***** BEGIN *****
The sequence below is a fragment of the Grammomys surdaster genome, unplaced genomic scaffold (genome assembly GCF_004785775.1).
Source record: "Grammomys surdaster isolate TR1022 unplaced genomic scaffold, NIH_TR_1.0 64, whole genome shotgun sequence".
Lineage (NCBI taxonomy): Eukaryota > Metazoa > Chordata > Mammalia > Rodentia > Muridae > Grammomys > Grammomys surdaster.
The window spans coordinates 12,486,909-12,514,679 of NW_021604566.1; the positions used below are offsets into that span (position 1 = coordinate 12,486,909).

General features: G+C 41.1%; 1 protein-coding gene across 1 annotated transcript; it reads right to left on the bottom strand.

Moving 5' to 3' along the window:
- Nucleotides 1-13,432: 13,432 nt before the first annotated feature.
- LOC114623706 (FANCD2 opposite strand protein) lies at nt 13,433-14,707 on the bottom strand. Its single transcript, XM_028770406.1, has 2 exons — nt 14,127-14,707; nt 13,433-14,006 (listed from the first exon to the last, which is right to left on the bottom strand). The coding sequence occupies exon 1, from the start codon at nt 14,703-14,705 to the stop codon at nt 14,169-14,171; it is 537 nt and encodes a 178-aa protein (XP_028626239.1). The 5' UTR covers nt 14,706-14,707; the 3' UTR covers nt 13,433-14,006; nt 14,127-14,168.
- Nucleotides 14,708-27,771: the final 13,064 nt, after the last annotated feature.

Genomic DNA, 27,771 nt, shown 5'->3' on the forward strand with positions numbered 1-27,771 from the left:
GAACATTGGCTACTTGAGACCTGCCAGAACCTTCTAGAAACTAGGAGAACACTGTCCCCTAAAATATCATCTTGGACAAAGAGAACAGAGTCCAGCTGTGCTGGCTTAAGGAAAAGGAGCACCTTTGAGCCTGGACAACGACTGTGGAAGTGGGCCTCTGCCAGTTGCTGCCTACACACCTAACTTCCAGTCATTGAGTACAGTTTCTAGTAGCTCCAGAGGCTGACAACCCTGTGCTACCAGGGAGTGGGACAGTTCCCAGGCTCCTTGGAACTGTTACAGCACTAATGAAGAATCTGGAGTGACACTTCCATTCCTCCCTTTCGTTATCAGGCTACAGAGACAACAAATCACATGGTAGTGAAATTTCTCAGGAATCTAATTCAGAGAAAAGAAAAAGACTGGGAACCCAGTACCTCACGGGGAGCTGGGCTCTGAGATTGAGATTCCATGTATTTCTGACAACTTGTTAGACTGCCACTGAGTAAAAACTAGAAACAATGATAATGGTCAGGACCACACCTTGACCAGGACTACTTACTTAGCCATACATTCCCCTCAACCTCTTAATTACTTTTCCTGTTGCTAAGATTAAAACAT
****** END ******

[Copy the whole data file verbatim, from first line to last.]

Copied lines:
The sequence below is a fragment of the Grammomys surdaster genome, unplaced genomic scaffold (genome assembly GCF_004785775.1).
Source record: "Grammomys surdaster isolate TR1022 unplaced genomic scaffold, NIH_TR_1.0 64, whole genome shotgun sequence".
Lineage (NCBI taxonomy): Eukaryota > Metazoa > Chordata > Mammalia > Rodentia > Muridae > Grammomys > Grammomys surdaster.
The window spans coordinates 12,486,909-12,514,679 of NW_021604566.1; the positions used below are offsets into that span (position 1 = coordinate 12,486,909).

General features: G+C 41.1%; 1 protein-coding gene across 1 annotated transcript; it reads right to left on the bottom strand.

Moving 5' to 3' along the window:
- Nucleotides 1-13,432: 13,432 nt before the first annotated feature.
- LOC114623706 (FANCD2 opposite strand protein) lies at nt 13,433-14,707 on the bottom strand. Its single transcript, XM_028770406.1, has 2 exons — nt 14,127-14,707; nt 13,433-14,006 (listed from the first exon to the last, which is right to left on the bottom strand). The coding sequence occupies exon 1, from the start codon at nt 14,703-14,705 to the stop codon at nt 14,169-14,171; it is 537 nt and encodes a 178-aa protein (XP_028626239.1). The 5' UTR covers nt 14,706-14,707; the 3' UTR covers nt 13,433-14,006; nt 14,127-14,168.
- Nucleotides 14,708-27,771: the final 13,064 nt, after the last annotated feature.

Genomic DNA, 27,771 nt, shown 5'->3' on the forward strand with positions numbered 1-27,771 from the left:
GAACATTGGCTACTTGAGACCTGCCAGAACCTTCTAGAAACTAGGAGAACACTGTCCCCTAAAATATCATCTTGGACAAAGAGAACAGAGTCCAGCTGTGCTGGCTTAAGGAAAAGGAGCACCTTTGAGCCTGGACAACGACTGTGGAAGTGGGCCTCTGCCAGTTGCTGCCTACACACCTAACTTCCAGTCATTGAGTACAGTTTCTAGTAGCTCCAGAGGCTGACAACCCTGTGCTACCAGGGAGTGGGACAGTTCCCAGGCTCCTTGGAACTGTTACAGCACTAATGAAGAATCTGGAGTGACACTTCCATTCCTCCCTTTCGTTATCAGGCTACAGAGACAACAAATCACATGGTAGTGAAATTTCTCAGGAATCTAATTCAGAGAAAAGAAAAAGACTGGGAACCCAGTACCTCACGGGGAGCTGGGCTCTGAGATTGAGATTCCATGTATTTCTGACAACTTGTTAGACTGCCACTGAGTAAAAACTAGAAACAATGATAATGGTCAGGACCACACCTTGACCAGGACTACTTACTTAGCCATACATTCCCCTCAACCTCTTAATTACTTTTCCTGTTGCTAAGATTAAAACAT